Body Clock and SleepMost of us are familiar with our own body clock. Given the opportunity of an extra hour in bed and we still wake up at the same time. Or, the party is still in full swing and we can barely stay awake.

The ‘body clock’ is the result of the Circadian Rhythm, which is the cycle of night and day in a 24 hour period. The circadian rhythm also affects body temperature, blood pressure, digestive secretions and hormone production.

It is also found in other organisms and is mainly controlled by temperature and light. Bird migration is an example of how changes in temperature and length of day influence behaviour.

Circadian rhythm is controlled by the hypothalamus in the brain. This is near to the optic nerve, explaining why light is so influential in sleep. Sleep is controlled by neurotransmitters, which act on nerves in the brainstem and the spinal cord.

The cycle of sleep and being awake in humans is dependant on light and temperature. Any changes can affect the cycle and external factors such as alarms, changes in mealtimes, work or other demands can all take their toll…

Body Clock Problems

Disruptions in Circadian Rhythm can cause Jet Lag, DSPS (Delayed Sleep Phase Syndrome), which creates a need to sleep longer and ASPS (Advanced Sleep Phase Syndrome) the opposite causing early sleeping and waking. As a teenager adjusts to their circadian rhythm they start to sleep and wake later. Eventually they adjust to their adult sleep pattern. DSPS sufferers continue or develop this pattern and will exhibit a preference for going to sleep late and waking later than normal. If they need to wake early they will be ‘drowsy’ for several hours and suffer from loss of sleep. They often fall asleep, sleep and wake as normal but will find it difficult to function outside their ‘preferred’ sleep pattern.

Night shifts can affect workers who find it difficult to readjust to normal night sleeping. Usually those affected are able to adjust after two weeks but for some, the sleep disruption continues for longer.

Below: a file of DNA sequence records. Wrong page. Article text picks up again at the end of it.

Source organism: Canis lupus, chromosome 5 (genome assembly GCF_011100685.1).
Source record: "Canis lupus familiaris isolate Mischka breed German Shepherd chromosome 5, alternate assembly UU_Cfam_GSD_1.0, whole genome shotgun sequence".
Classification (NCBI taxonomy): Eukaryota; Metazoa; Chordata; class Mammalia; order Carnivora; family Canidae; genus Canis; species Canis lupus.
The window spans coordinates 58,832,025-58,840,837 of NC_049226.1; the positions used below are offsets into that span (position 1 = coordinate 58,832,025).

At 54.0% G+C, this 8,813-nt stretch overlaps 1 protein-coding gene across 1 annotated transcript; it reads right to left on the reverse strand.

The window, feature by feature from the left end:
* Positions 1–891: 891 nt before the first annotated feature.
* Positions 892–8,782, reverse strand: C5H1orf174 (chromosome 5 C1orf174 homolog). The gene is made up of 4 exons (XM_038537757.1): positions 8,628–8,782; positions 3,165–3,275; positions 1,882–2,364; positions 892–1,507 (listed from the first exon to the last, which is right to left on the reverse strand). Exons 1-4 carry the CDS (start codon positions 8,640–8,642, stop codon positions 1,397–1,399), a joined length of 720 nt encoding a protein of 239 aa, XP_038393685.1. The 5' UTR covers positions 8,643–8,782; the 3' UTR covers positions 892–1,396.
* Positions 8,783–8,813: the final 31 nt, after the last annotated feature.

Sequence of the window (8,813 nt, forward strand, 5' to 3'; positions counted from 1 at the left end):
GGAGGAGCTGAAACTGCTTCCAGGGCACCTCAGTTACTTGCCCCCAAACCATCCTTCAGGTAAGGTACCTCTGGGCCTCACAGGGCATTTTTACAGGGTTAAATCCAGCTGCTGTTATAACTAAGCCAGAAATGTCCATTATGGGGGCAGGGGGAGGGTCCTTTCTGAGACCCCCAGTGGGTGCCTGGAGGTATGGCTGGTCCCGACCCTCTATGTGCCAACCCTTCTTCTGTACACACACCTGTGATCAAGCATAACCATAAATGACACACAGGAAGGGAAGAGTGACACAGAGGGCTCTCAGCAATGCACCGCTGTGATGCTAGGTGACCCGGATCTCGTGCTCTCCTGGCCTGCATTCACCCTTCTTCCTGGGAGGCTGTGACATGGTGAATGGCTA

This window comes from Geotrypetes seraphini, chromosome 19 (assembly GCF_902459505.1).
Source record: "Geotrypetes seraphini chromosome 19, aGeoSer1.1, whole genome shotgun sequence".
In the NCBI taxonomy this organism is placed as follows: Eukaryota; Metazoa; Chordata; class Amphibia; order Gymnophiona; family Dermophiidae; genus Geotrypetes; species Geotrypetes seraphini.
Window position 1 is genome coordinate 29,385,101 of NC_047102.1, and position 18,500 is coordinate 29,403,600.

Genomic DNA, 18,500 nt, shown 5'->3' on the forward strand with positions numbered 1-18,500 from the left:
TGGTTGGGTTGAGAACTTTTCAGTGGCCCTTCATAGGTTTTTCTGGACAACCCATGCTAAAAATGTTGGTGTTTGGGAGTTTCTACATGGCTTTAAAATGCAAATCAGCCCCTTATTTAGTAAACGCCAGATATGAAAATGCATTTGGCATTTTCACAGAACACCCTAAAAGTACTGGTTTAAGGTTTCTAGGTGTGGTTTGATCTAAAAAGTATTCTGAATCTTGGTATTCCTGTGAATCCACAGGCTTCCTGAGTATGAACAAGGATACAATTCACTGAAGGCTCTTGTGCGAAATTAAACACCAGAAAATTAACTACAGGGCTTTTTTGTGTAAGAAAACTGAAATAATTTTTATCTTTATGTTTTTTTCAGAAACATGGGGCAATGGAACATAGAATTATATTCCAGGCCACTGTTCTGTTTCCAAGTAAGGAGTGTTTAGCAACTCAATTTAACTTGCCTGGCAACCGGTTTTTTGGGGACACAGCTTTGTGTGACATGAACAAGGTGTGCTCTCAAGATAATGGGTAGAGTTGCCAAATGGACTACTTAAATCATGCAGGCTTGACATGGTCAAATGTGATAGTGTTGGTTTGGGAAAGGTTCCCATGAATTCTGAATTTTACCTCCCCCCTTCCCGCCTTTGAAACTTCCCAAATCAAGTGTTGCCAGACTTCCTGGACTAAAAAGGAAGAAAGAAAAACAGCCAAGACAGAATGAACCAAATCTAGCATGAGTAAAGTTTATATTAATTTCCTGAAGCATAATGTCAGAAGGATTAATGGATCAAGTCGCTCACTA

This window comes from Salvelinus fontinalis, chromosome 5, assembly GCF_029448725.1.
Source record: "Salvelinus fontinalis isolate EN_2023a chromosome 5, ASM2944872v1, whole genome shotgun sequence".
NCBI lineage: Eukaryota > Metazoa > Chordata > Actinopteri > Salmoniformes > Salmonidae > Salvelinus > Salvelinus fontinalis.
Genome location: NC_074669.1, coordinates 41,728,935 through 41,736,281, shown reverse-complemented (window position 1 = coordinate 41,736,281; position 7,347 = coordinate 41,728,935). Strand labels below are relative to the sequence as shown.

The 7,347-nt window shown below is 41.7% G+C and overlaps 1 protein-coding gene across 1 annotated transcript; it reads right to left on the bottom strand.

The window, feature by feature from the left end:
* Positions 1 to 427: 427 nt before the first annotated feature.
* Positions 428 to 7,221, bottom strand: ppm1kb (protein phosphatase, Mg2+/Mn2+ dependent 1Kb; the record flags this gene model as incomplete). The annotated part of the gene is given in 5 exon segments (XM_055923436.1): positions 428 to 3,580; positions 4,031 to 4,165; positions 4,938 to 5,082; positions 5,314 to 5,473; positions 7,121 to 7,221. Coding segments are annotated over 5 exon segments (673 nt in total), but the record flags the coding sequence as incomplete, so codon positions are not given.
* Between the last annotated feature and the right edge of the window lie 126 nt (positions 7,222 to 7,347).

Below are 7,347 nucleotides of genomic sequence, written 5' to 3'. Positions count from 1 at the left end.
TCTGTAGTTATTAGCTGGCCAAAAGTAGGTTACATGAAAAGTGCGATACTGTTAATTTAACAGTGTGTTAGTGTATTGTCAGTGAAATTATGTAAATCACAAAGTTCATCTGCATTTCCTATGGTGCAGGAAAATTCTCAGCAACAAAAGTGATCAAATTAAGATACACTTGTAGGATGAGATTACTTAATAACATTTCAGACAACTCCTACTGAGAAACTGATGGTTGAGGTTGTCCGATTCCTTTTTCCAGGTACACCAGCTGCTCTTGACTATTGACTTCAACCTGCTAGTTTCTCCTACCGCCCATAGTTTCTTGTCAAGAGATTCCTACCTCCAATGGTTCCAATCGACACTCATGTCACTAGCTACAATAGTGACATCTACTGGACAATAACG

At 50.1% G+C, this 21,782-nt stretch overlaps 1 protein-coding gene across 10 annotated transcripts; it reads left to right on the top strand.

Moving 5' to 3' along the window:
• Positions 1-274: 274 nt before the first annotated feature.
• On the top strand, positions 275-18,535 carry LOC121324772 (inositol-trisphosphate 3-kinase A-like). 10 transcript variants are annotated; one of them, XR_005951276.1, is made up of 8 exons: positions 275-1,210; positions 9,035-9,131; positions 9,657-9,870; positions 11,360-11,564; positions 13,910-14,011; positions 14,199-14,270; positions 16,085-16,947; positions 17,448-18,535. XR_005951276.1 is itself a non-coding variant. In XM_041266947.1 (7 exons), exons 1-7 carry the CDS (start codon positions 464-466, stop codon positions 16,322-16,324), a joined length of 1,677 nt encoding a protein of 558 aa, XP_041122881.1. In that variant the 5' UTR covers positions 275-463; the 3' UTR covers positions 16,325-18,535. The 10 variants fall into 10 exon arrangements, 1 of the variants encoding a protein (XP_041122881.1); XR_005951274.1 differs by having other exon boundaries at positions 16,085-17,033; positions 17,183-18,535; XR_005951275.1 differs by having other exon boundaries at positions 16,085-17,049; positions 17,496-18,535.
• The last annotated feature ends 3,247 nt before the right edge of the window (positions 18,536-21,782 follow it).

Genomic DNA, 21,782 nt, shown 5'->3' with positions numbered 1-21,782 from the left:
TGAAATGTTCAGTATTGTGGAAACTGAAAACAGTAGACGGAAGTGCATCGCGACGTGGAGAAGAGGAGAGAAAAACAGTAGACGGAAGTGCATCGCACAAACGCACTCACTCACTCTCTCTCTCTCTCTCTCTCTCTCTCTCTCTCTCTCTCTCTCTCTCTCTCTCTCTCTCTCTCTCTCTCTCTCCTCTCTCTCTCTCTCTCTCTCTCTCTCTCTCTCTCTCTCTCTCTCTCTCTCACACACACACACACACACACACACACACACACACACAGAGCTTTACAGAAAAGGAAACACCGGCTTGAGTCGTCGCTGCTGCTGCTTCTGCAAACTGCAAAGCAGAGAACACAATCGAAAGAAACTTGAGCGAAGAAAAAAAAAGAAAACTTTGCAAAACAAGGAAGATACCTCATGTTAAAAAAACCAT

Jet lag is usually a temporary problem and after a few days or a week the body clock adjusts back to its normal rhythm. Usually the larger the time difference the longer it takes to adjust. Some individuals find these disruptions cause them little problem while others find it difficult to adjust.

ASPS are more or less the direct opposite to DSPS. Sufferers need to have an early night and will be bright and chirpy in the early morning. Some find it difficult to get any sleep after 3 or 4 am.

This condition is quite common in the older adult. They will often make up for this early waking by feeling sleepy and taking a nap in the afternoon.

Although light is the major influence on when we sleep, other influences affect our sleep pattern. If we were all allowed to sleep when we felt the need society would find it almost impossible to function. Work, education and relationships require constant adaptation of our circadian rhythm.

Normally we are able to cope with disruptions such as a foreign holiday or growing up, but for some the problem persists and adjustment is harder. This may suggest the existence of a Circadian Disorder.

Often a gradual move back to normal sleeping times can be achieved by moving bed and waking times, earlier or later, depending on the disorder. By doing this slowly over a period of weeks the body clock adjusts and normal waking and sleeping may be achieved.

Melatonin is produced in the pineal gland in the brain. It is produced during the night and ceases as daylight approaches. It affects our body clock throughout our lives and melatonin supplements are used to help those who suffer from problems with sleep.

Melatonin is only available on prescription in this country.

Bright Light Therapy has also been used to help body clock disorders. Bright light affects the production of melatonin and can be used at different times of day to alter patterns of sleeping and waking.

Getting in touch with your body clock will help to identify your normal ‘rhythm’. When this is affected by life events, such as work and travel, re-establishing a regular routine is often enough to get your sleeping patterns back to normal.